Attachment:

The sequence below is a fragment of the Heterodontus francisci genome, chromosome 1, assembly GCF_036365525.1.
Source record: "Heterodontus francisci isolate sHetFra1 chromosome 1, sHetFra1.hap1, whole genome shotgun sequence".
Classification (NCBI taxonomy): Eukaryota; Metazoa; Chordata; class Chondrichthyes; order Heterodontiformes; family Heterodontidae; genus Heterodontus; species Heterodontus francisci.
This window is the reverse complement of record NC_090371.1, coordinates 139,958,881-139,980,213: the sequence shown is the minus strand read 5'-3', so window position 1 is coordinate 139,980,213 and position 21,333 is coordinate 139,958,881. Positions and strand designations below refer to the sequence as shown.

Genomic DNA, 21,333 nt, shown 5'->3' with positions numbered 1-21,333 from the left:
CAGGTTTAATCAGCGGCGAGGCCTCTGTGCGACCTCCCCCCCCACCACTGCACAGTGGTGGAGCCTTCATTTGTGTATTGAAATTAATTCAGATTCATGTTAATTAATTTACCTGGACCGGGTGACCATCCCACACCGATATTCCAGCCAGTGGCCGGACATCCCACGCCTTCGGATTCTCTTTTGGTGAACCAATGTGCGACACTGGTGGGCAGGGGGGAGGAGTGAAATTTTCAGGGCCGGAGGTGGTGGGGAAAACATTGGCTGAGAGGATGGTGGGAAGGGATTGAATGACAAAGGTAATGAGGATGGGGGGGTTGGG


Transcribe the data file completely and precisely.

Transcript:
The sequence below is a fragment of the Heterodontus francisci genome, chromosome 1, assembly GCF_036365525.1.
Source record: "Heterodontus francisci isolate sHetFra1 chromosome 1, sHetFra1.hap1, whole genome shotgun sequence".
Classification (NCBI taxonomy): Eukaryota; Metazoa; Chordata; class Chondrichthyes; order Heterodontiformes; family Heterodontidae; genus Heterodontus; species Heterodontus francisci.
This window is the reverse complement of record NC_090371.1, coordinates 139,958,881-139,980,213: the sequence shown is the minus strand read 5'-3', so window position 1 is coordinate 139,980,213 and position 21,333 is coordinate 139,958,881. Positions and strand designations below refer to the sequence as shown.

Genomic DNA, 21,333 nt, shown 5'->3' with positions numbered 1-21,333 from the left:
CAGGTTTAATCAGCGGCGAGGCCTCTGTGCGACCTCCCCCCCCACCACTGCACAGTGGTGGAGCCTTCATTTGTGTATTGAAATTAATTCAGATTCATGTTAATTAATTTACCTGGACCGGGTGACCATCCCACACCGATATTCCAGCCAGTGGCCGGACATCCCACGCCTTCGGATTCTCTTTTGGTGAACCAATGTGCGACACTGGTGGGCAGGGGGGAGGAGTGAAATTTTCAGGGCCGGAGGTGGTGGGGAAAACATTGGCTGAGAGGATGGTGGGAAGGGATTGAATGACAAAGGTAATGAGGATGGGGGGGTTGGG